The Komodo dragons are the largest of all lizards mostly due to their massive, powerful tails, which they will thrash to defend themselves from enemies.
|Scientific name||Varanus komodoensis|
Males—up to 10 feet (3 m)
Females—up to 8 feet (2.4 m)
|Weight||up to 176 pounds (80 kg)|
|Life span||over 50 years|
|Number of eggs laid||7 to 60|
|Incubation||8 to 9 months|
|Size at hatching||8 inches (20 cm)|
|Age at maturity||5 years|
The Komodo dragon lives on the Indonesian islands of Komodo, Padar, Rinca, and Flores. They stay mostly in the grasslands and open forests near water.
A scavenger AND a cannibal?
Yes, in addition to carrion (dead and decaying animals), deer, wild pigs, and eggs, the Komodo dragon will actually eat other young Komodo dragons. Meanwhile, smaller Komodo dragons eat insects, birds, rodents, and small mammals. At the zoo, our Komodo dragon eats mice, rats, and rabbits.
An intimidating presence
Komodo dragons are the world’s largest lizard species. They have a massive gray-black body with well-developed arms and legs, each of which ends in five talon-like claws. A Komodo dragon also has a large, pointed head and elongated neck. Their deeply forked tongue is used to detect smells.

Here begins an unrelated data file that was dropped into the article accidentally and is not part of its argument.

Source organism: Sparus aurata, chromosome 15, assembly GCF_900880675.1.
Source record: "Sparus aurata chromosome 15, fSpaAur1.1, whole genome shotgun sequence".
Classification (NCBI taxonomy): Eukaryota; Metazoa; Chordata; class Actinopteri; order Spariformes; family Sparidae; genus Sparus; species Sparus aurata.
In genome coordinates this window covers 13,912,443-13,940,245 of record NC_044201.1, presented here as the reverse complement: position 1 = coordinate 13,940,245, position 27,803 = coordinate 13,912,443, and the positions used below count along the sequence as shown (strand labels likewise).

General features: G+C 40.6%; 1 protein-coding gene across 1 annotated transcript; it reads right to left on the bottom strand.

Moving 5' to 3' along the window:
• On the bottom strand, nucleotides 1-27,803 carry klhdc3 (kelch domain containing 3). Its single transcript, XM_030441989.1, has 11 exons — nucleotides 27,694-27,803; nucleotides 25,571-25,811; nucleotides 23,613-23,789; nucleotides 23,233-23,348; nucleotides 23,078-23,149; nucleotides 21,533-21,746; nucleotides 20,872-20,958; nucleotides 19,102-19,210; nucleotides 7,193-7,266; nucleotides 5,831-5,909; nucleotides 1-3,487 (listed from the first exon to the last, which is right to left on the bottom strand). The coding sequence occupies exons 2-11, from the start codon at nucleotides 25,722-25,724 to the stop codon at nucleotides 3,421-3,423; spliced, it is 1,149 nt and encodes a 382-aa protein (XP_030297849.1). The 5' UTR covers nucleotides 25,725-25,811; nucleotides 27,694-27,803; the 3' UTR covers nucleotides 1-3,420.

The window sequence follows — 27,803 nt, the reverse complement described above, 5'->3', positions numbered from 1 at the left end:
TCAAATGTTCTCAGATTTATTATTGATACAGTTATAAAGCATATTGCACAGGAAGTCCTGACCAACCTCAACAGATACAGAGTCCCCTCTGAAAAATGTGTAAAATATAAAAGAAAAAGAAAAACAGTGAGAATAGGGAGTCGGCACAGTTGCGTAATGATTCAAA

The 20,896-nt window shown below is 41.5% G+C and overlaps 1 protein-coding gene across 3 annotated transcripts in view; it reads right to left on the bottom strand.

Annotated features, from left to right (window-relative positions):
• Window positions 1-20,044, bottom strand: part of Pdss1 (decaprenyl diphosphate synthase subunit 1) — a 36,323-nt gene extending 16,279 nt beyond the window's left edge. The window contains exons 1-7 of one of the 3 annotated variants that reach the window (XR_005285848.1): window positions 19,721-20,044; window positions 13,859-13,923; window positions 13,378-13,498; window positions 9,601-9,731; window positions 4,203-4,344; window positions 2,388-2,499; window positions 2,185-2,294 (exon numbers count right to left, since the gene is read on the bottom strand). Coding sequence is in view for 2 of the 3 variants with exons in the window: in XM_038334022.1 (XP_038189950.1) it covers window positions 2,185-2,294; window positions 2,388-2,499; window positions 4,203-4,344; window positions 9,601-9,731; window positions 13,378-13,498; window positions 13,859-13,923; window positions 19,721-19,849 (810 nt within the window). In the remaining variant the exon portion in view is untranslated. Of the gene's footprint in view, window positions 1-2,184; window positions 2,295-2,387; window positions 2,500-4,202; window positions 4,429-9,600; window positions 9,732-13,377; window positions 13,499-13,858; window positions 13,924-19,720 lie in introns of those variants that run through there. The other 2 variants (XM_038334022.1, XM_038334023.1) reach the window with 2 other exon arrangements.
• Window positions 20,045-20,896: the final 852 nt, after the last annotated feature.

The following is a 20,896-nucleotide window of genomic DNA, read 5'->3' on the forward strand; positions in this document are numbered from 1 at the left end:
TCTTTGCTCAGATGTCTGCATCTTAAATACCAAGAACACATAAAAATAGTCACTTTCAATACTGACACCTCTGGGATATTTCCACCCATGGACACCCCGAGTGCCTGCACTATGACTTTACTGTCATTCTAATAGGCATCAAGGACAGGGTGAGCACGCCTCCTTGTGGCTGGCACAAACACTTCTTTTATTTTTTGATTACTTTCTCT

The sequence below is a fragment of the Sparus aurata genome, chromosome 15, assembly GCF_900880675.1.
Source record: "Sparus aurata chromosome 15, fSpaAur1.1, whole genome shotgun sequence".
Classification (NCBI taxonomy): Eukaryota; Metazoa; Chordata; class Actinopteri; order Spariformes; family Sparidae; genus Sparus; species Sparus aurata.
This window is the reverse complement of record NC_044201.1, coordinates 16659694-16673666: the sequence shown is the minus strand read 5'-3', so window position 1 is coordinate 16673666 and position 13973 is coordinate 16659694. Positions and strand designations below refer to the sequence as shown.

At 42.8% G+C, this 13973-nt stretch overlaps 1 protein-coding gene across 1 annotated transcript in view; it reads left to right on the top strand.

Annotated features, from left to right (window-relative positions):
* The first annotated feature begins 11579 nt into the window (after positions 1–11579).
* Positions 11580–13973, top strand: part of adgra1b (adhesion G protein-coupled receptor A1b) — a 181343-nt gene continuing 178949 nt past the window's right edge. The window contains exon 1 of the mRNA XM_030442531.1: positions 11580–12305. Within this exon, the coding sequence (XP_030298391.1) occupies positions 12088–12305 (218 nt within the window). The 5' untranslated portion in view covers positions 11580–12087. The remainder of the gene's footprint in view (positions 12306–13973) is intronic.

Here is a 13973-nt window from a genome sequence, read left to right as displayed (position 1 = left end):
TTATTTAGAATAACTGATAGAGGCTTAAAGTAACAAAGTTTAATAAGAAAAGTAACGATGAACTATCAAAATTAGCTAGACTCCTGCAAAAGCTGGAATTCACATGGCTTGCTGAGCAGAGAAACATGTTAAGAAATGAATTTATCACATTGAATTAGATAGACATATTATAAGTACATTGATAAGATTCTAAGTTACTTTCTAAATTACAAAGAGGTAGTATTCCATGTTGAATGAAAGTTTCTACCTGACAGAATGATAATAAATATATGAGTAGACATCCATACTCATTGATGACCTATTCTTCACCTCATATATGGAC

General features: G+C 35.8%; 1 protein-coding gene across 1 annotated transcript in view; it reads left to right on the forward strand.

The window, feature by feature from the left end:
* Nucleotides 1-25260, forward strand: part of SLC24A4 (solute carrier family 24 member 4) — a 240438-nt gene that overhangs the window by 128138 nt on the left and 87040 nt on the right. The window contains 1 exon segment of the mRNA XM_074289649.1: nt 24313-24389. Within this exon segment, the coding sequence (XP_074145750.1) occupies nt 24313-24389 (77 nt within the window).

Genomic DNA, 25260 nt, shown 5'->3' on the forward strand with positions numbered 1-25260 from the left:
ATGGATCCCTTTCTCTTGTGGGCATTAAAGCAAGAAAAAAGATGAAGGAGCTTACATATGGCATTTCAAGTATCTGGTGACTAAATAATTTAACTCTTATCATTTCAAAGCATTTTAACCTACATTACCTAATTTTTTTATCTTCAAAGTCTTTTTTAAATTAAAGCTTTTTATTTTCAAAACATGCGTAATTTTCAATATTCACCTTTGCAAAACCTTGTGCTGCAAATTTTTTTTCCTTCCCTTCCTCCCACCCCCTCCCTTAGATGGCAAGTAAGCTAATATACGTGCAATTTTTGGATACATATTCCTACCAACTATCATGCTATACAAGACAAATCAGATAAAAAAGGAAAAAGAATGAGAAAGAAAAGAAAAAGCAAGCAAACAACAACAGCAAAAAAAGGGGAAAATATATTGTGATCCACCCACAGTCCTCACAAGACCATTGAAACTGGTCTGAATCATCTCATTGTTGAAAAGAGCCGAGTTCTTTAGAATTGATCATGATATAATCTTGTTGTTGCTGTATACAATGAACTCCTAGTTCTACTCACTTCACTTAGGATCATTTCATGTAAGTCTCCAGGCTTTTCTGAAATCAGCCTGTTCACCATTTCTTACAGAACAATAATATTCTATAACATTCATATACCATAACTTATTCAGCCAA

The dragon’s life
Komodo dragons are active during the day and sleep at night. They prefer to live alone, and are good climbers and swimmers. Komodo dragons hide and wait for prey to come across their path. They then use their powerful bite, strong tail, and sharp claws to capture their meal.
Hatchlings are born with a yellow and black pattern which helps young Komodo dragons hide from predators by camouflaging them in their environment.